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WHI: New Findings on Big-Three Cancer Rates


 

From the San Antonio Breast Cancer Symposium

Major Finding: After 11 years of follow-up, the incidence of breast cancer is up by 25% in the dual-hormone therapy group relative to placebo. Yet the relative increase in mortality is 96%.

Data Source: An updated analysis of the Women's Health Initiative randomized trials.

Disclosures: Dr. Chlebowski disclosed that he receives grant support from Amgen and is on the speakers bureaus for AstraZeneca and Novartis. Dr. Coates reported having no relevant financial disclosures.

SAN ANTONIO – Menopausal hormone therapy with estrogen plus progestin doubles a woman's risk of death from breast cancer, nearly doubles the risk of death from non–small cell lung cancer, and increases the risk of death from colorectal cancer by 54%, according to an updated analysis of the Women's Health Initiative randomized trials.

Because breast and lung cancer are the top two causes of cancer mortality in women, these are sobering findings with important clinical implications, observed Dr. Rowan T. Chlebowski, professor of medicine at the University of California, Los Angeles.

The 54% increased risk of death after diagnosis of colorectal cancer in Women's Health Initiative (WHI) participants who were randomized to combined-hormone therapy rather than placebo was a trend that didn't achieve statistical significance. But it's nonetheless a finding that crushes the enthusiasm that greeted an earlier WHI report of a 44% reduction in the incidence of colorectal cancer in combined-hormone therapy users after 5.6 years of follow-up (N. Engl. J. Med. 2004;350:991–1004).

Given the initial observation of fewer colorectal cancers being diagnosed in the combined-therapy arm of the WHI, investigators were quite surprised by the tumor characteristics of these cancers at time of diagnosis: The colorectal cancers arising in the combined-therapy group – although fewer in number – were much higher risk. In all, 76% of them were pathologically staged as regional or metastatic disease, compared with 48% of colorectal cancers in women on placebo, and 59% percent of the colorectal cancers detected in combined-hormone therapy users were lymph node positive, compared with just 29% in placebo-treated controls.

The WHI consisted of two separate National Institutes of Health–funded, randomized trials that profoundly altered the management of menopausal symptoms. In the early 1990s, more than 40% of all postmenopausal women were on hormonal therapy with estrogen alone or in combination with progestin. Following the initial WHI report of multiple adverse effects of estrogen plus progestin, the popularity of hormone therapy dropped off the table.

One WHI study involved 16,608 postmenopausal women aged 50–79 years with an intact uterus who were randomized to estrogen plus progestin or to placebo for a median of 5.6 years. The other study included 10,739 postmenopausal women with prior hysterectomy who were randomized to conjugated equine estrogens alone or placebo for an average of 7.1 years.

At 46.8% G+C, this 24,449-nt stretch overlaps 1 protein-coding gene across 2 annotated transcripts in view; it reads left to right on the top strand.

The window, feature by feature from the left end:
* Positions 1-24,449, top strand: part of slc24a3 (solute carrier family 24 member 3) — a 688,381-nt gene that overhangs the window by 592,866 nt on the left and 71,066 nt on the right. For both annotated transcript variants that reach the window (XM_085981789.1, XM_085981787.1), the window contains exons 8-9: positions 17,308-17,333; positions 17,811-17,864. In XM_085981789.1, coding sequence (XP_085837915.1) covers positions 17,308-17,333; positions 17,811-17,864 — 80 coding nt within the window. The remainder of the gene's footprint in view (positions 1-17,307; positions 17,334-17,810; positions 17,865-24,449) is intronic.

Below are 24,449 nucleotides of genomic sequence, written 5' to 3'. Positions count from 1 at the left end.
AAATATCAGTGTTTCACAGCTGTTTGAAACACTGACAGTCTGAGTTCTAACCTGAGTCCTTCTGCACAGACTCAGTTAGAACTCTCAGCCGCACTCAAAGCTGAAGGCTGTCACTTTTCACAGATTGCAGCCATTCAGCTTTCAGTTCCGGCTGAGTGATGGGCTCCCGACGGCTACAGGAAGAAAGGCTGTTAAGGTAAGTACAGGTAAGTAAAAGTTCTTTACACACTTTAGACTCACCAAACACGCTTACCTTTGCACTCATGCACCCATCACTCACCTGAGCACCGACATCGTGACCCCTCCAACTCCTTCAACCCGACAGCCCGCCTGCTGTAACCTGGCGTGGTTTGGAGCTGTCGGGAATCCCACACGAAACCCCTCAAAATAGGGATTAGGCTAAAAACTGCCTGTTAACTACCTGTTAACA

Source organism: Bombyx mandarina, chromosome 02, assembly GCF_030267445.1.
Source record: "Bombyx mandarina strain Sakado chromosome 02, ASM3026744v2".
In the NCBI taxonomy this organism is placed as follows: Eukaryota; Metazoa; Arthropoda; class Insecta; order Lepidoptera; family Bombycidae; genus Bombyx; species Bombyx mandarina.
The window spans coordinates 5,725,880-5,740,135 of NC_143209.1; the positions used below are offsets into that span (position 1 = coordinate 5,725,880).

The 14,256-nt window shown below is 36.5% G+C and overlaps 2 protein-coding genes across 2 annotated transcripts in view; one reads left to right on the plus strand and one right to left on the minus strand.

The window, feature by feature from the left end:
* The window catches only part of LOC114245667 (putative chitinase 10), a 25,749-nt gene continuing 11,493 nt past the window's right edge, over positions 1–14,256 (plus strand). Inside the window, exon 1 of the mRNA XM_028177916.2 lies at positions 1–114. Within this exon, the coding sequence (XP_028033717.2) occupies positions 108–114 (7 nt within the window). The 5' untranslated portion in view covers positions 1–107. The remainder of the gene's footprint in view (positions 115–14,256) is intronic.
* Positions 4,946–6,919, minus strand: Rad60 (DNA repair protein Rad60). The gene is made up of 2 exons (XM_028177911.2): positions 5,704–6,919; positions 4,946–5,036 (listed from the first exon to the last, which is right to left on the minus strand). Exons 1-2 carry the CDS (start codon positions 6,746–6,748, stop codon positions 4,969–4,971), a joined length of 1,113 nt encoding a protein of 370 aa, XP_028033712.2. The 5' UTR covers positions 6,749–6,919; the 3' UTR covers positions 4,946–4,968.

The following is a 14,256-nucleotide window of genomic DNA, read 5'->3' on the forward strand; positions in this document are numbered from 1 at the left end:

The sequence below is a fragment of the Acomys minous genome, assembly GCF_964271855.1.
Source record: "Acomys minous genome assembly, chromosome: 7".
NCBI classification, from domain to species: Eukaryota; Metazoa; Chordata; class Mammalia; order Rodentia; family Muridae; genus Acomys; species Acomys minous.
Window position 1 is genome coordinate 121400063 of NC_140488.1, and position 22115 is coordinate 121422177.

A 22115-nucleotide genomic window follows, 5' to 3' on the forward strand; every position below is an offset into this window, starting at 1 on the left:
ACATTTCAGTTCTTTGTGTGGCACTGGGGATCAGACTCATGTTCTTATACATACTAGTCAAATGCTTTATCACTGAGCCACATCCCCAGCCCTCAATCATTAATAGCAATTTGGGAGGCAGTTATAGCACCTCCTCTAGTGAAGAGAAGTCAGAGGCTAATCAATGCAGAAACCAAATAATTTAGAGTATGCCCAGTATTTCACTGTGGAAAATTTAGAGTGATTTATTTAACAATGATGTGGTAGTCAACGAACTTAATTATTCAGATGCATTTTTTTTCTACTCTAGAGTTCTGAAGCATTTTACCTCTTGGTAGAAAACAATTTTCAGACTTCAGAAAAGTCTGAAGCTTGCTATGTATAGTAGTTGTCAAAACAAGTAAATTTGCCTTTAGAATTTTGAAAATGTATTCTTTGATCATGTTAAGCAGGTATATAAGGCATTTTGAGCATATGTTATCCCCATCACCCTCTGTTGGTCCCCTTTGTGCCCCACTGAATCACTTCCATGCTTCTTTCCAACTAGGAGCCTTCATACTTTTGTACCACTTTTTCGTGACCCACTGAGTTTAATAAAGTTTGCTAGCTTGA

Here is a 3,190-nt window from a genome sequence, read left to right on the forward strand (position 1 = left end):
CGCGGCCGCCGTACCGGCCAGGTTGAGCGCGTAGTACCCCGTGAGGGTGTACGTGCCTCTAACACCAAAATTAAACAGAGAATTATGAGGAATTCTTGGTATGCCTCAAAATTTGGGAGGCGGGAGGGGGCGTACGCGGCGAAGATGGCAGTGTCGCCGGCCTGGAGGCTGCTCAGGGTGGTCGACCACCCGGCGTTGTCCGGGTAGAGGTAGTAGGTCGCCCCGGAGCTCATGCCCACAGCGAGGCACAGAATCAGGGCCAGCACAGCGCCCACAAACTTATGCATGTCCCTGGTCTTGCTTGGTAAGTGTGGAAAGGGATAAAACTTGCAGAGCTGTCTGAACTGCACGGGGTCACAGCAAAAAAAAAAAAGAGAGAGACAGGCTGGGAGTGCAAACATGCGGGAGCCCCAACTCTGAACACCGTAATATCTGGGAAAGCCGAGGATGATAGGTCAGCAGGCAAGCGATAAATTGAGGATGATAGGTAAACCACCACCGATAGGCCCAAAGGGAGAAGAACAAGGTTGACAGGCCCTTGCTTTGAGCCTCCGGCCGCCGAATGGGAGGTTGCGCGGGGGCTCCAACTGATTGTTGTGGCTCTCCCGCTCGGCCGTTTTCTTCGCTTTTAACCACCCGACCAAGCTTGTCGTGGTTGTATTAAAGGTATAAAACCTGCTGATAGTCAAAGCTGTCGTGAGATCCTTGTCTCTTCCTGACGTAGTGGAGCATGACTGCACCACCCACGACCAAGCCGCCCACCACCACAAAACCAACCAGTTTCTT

In the examination of WHI trends for the big-three (breast, lung, and colorectal) cancers in women, there is a consistent disparity between their relatively modestly increased incidence in dual-hormone therapy users, relative to placebo, and the far larger death rates resulting from these cancers. For example, after 11 years of follow-up, the incidence of breast cancer is up by 25% in the dual-hormone therapy group, relative to placebo. Yet the relative increase in mortality is 96%. Similarly, the incidence of non–small cell lung cancer (NSCLC) was 23% greater in women on combined-hormone therapy than in those on placebo, but the risk of death from NSCLC was 87% greater.

“The greater effect of estrogen and progestin on deaths from breast, lung, and colorectal cancer – [compared with] the effect on incidence – [suggests that] combined-hormone therapy facilitates growth and metastatic spread of established cancers, perhaps mediated by angiogenesis stimulation,” the oncologist said, adding that “in a variety of preclinical models, estrogen and progestin are potent angiogenesis stimulators.”

The investigators' initial hypothesis was that nearly all the increase in breast cancers associated with combined-hormone therapy would involve estrogen receptor–positive tumors. Not so. In fact, the new analysis – based upon 11 years of follow-up and 678 cases of breast cancer – shows that all breast cancer subtypes appear to be increased, relative to rates in the placebo arm.

For example, combined-hormone therapy was indeed associated with an adjusted 27% greater increase in estrogen receptor–positive breast cancers than with placebo in a multivariate analysis, but it was also associated with a 40% increase in estrogen receptor–negative tumors, compared with controls. Also noteworthy were the combined-therapy group's adjusted 78% increase in triple-negative cancers, the twofold increase in HER2-overexpressing tumors, and the 37% increase in HER2-negative tumors.

Nearly all the increase in lung cancer deaths associated with dual-hormone therapy resulted from NSCLC. Hormone therapy had no effect upon small cell lung cancer rates.

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